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Sunday 15 July 2018

Secondary school students to get classes on sexual consent

(Stock picture)
(Stock picture)
Kevin Doyle

Kevin Doyle

Teenagers are to be taught about sexual consent as part of a new programme to be introduced in schools in the new year, the Irish Independent can reveal.

Transition Year students are to get 12 hours of training that educators believe will challenge their preconceptions about consent and sexual violence.

The programme running over six two-hour classes aims to equip young people to be able to give informed consent.

These sessions engage with the students, challenging ideas of what consent is, allowing them to debate their opinions on sexual violence and how it affects them in their lives.

Participants will be asked to describe consent and to recognise what helps and hinders asking for or giving consent.

The programme will explore a range of ways to prevent sexual violence from happening.

This includes developing a shared respect for boundaries, the right to say no, and bodily integrity.

It also explores safe options for dealing with challenging behaviour and explores a campaign to engage males in the prevention of rape and sexual violence.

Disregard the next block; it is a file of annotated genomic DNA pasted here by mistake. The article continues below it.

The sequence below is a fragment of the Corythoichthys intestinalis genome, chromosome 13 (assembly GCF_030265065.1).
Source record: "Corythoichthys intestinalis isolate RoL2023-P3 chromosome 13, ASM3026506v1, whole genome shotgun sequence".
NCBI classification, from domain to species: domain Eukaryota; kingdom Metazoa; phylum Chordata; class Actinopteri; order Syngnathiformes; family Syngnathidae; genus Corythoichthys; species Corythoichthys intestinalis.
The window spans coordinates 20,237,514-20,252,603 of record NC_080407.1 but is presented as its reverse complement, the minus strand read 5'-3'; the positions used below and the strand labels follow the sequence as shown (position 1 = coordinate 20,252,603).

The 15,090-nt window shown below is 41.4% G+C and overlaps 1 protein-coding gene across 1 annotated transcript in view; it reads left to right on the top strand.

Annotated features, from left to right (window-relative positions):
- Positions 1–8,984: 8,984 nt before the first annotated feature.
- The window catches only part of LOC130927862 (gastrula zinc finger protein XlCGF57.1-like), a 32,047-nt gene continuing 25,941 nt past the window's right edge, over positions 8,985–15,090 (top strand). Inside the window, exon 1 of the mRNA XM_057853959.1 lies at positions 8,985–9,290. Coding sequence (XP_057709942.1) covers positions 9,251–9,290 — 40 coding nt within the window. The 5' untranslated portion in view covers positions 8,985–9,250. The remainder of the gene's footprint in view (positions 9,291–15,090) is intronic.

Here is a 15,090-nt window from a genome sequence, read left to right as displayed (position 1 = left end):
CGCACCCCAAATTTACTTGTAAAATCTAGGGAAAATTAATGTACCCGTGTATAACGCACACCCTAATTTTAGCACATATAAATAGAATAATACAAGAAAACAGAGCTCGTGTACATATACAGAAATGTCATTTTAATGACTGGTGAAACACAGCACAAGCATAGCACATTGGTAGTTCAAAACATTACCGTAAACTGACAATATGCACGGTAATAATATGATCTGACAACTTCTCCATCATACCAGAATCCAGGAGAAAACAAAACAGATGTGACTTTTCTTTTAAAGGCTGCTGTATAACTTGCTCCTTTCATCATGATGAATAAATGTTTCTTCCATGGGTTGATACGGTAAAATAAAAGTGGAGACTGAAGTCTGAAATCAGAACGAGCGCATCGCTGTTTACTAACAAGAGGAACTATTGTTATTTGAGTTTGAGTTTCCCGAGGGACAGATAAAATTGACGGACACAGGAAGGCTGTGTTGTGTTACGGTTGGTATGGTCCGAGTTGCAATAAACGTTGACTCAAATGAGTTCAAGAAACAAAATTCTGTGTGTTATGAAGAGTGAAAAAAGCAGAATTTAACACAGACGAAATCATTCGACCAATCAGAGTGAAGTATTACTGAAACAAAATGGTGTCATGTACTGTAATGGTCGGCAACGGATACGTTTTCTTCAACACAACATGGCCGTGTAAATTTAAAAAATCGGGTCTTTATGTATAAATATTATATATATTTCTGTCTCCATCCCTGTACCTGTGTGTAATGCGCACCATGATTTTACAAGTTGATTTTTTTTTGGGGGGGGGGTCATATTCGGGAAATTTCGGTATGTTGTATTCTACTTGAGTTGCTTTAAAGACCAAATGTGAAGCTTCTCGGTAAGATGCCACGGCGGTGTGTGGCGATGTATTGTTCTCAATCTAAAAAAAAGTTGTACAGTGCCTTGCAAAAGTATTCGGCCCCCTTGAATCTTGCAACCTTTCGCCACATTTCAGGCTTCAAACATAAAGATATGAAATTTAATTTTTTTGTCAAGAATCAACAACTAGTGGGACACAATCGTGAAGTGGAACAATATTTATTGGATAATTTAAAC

The Government-supported programme is being established to build on the work of a foundation established in memory of Manuela Riedo.

It is now a decade since the rape and murder of the 17-year old Swiss student in Galway shocked the country.

The specially developed 'early intervention' course will be offered to 16-year-olds in 60 schools under a partnership between the child and family agency Tusla, frontline agencies and the Manuela Riedo Foundation.

The move is being championed by Children's Minister Katherine Zappone, who told the Irish Independent: "The #MeToo campaign made 2017 a watershed year in terms of raising awareness about sexual harassment, abuse and violence."

The hashtag became a worldwide phenomenon in the wake of sexual misconduct allegations against film producer and executive Harvey Weinstein.

"However, raising awareness is not enough. We must also act," Ms Zappone said.

"The Rape Crisis Centres have been doing terrific work in educating our young people on the issues involved, as has the Manuela Riedo Foundation.

"But Government too has a responsibility."

She said the introduction of a 'Manuela Programme' marks a "positive first step" by officials and it will include 1,500 young people in the coming months.

"I will be encouraging Tusla, frontline services and our youth organisations to engage further to see if other ways can be found to reach more teenagers.

"It is my goal that the experiences we gain in the coming months will also be used to introduce this education into the mainstream syllabus, making it available to every young person in the country," she said.

Meanwhile, Ms Zappone is also set to announce extra funding worth €1.7m for frontline services involved in combating sexual and domestic violence.

Irish Independent

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